[whatwg] The choice of script global object to use when the script element is moved
hsivonen at iki.fi
Thu Sep 9 04:08:05 PDT 2010
On Sep 9, 2010, at 00:47, Ian Hickson wrote:
> On Fri, 3 Sep 2010, Henri Sivonen wrote:
>> When evaluating a parser-inserted script, there are three potential script global objects to use:
>> 1) The script global object of the document whose active parser the parser that inserted the script is.
>> 2) The script global object of the document that owned the script element at the time of invoking the "run" algorithm.
>> 3) The script global object of the document that owns the script element at the time of script evaluation.
> #1 and #2 are dodgy because the documents in question might have been
> GC'ed by that point.
This problem doesn't arise in Gecko, because if a document gets GC'ed, the pending external script loads that have started while the script was in that document never get evaluated. That is, the document (via its script loader) owns the pending loads--not the script node.
I could see theoretical merit in an argument that this is itself dodgy for script-inserted external scripts. However, I think the parser or the document whose active parser the parser is should own the loads for parser-inserted external script, because things become weird if defer script handling doesn't stay with the inserter parser and things get weird if the parser-blocking script doesn't stay with the inserter parser.
While it would be *possible* to decouple various aspects of script loading from each other, I think it's not really worthwhile to go through that exercise just for an edge case that's currently broken in more severe ways in the current release versions every one of the top 4 engines.
That is, I'd really like to see http://www.w3.org/Bugs/Public/show_bug.cgi?id=10540 and http://www.w3.org/Bugs/Public/show_bug.cgi?id=10542 become FIXED rather than WONTFIX. Furthermore (to avoid major changes to Gecko's script loading), I'd like the pending load of script-inserted external scripts to be owned by the owner doc at the time of the "run" algorithm.
>> The spec says the answer is #3. WebKit (with HTML5 parser or without)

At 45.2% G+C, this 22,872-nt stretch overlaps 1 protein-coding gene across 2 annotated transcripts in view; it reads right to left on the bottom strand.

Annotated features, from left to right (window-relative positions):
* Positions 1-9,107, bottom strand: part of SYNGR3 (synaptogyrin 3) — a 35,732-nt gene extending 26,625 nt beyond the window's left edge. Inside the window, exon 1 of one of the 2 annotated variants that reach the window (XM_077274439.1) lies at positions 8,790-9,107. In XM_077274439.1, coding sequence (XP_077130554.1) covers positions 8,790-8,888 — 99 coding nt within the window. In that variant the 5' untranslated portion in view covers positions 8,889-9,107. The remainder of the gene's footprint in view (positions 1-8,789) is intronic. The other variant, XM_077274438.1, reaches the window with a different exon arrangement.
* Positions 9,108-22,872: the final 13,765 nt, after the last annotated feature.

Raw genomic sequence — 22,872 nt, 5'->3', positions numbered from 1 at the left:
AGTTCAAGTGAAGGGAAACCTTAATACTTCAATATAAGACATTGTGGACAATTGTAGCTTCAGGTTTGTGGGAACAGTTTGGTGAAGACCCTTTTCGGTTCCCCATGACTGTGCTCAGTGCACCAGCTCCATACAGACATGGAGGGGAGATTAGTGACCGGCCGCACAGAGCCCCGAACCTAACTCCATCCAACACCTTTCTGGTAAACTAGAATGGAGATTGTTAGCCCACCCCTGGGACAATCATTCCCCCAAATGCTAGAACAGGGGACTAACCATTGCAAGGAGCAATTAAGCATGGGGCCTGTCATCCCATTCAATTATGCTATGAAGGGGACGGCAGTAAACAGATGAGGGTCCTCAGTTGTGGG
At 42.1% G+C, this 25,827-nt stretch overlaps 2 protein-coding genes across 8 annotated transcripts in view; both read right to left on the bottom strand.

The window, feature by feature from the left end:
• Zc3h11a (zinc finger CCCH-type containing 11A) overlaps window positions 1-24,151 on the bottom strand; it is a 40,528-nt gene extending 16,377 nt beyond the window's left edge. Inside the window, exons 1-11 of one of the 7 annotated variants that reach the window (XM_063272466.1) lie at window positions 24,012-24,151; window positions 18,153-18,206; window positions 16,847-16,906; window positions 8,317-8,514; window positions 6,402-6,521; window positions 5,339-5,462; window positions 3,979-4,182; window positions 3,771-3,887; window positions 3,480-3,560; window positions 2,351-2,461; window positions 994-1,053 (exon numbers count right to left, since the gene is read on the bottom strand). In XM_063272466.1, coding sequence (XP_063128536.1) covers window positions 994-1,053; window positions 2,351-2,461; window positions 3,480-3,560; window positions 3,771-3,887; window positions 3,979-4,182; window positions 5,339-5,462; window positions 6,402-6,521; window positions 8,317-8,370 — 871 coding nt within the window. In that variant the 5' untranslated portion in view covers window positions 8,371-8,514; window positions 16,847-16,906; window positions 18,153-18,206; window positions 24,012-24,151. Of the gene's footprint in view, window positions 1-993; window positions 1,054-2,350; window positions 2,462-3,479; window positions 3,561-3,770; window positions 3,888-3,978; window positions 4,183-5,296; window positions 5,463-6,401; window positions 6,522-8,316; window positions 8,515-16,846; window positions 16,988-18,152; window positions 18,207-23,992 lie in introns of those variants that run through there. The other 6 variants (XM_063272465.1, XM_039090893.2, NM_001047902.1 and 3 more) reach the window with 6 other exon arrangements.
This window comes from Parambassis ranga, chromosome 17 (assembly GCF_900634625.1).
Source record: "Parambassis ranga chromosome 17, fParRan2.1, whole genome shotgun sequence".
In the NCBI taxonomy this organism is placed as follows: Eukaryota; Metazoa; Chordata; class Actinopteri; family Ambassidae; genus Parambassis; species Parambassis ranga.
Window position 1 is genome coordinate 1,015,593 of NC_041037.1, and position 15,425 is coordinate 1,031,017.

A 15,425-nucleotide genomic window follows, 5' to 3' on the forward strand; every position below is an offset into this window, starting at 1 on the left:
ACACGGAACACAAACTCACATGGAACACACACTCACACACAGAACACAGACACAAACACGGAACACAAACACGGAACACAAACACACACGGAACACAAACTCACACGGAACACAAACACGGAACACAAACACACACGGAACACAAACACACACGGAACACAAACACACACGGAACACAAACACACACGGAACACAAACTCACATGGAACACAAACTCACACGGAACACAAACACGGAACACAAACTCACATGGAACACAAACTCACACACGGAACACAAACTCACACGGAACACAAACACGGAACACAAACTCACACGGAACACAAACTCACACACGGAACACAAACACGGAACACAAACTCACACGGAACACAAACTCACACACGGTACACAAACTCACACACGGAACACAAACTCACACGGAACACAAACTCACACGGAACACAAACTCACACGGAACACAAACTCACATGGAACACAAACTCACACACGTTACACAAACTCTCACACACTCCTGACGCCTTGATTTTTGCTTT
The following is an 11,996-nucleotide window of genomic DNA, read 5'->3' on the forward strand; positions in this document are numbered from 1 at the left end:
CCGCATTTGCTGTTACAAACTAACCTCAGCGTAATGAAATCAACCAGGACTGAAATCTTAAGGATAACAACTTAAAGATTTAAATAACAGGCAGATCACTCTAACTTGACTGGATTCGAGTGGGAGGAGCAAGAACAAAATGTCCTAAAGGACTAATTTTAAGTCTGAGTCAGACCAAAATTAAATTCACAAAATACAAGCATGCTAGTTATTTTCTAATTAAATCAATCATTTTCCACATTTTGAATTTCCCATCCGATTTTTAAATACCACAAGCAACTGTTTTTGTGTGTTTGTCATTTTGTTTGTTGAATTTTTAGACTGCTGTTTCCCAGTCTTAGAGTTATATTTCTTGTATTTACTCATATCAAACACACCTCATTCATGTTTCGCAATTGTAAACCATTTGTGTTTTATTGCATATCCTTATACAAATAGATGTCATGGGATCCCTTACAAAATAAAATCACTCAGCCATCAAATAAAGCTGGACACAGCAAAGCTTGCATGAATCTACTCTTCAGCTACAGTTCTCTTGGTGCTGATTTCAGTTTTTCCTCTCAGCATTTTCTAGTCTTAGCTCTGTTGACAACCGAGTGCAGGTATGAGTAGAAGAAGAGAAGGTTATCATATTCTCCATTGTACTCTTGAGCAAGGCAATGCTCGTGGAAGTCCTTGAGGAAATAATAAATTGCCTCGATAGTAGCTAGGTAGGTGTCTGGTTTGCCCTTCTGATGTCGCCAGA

>> says the answer is #1. Firefox 3.6 says the answer is #2.
>> I doubt that there are Web compat considerations forcing this choice,
>> because IE8 doesn't get as far as running the script in this case. IE9
>> tries to do either #2 or #3 (not sure which) succeeding for inline
>> scripts and failing for external ones. (IIRC, the text in the spec that
>> explains the distinction between 1 and the other (without explaining the
>> distinction between 2 and 3) was added specifically for the benefit of
>> the IE team.)
> I'm not sure exactly which sentence you mean here, but I'm happy to
> clarify text if anything is ambiguous.
The example http://www.whatwg.org/specs/web-apps/current-work/#scripts-that-modify-the-page-as-it-is-being-parsed doesn't cover the script moving to a third document between the first parser-performed insertion and the external script finishing loading.
> So in conclusion, I really don't see a new attack vector regardless of
> what we do here.
> One advantage of doing #3 is that, as Adam pointed out, the implementation
> is required to get the security context at the last minute, where it's
> most likely to be up to date (e.g. with document.domain changes, etc) even
> in the case of the <script> element not being moved around.
For last-minute security context grabbing to have an extra benefit, wouldn't the security checks have to be re-performed at last-minute?
> #3 is simpler to understand, IMHO. However, #1 is not particularly hard to
> spec, and I guess does decrease the odds of scripts being made to run
> accidentally by a bug in a script using sandboxed or CSP context.
> If everyone is ok with #1, I'm happy to change the spec accordingly.
In case we don't end up doing #1, I have a follow-up question:
Is there a good reason to perform the "run" algorithm against the then-current owner doc as opposed to the parser's doc for parser-inserted scripts? (Performing it against the parser's doc would require fewer changes to Gecko but implementing the checks against the owner doc would be doable.)
>> Suppose there are two docs from one Origin. The document that the parser
>> is associated with doesn't have a CSP. A script in it moves a node in
>> such a way that the parser ends up inserting subsequent scripts into
>> another document. That document has a CSP that bans scripts. Would you
>> consider it a bug if a script ran in the context of the script global
>> object of the document whose CSP says no scripts?
> If the CSP applied then the script would not run, if it didn't then it
> would run in the context of the doc without the CSP. I'm sure we wouldn't
> want to define the CSP as applying to nodes in a different way than the
> global scope is picked.
Currently, CSP is evaluated at the "run" algorithm time. This seems a natural extension to the "scripting disabled" check that happens at "run" algorithm time.
hsivonen at iki.fi
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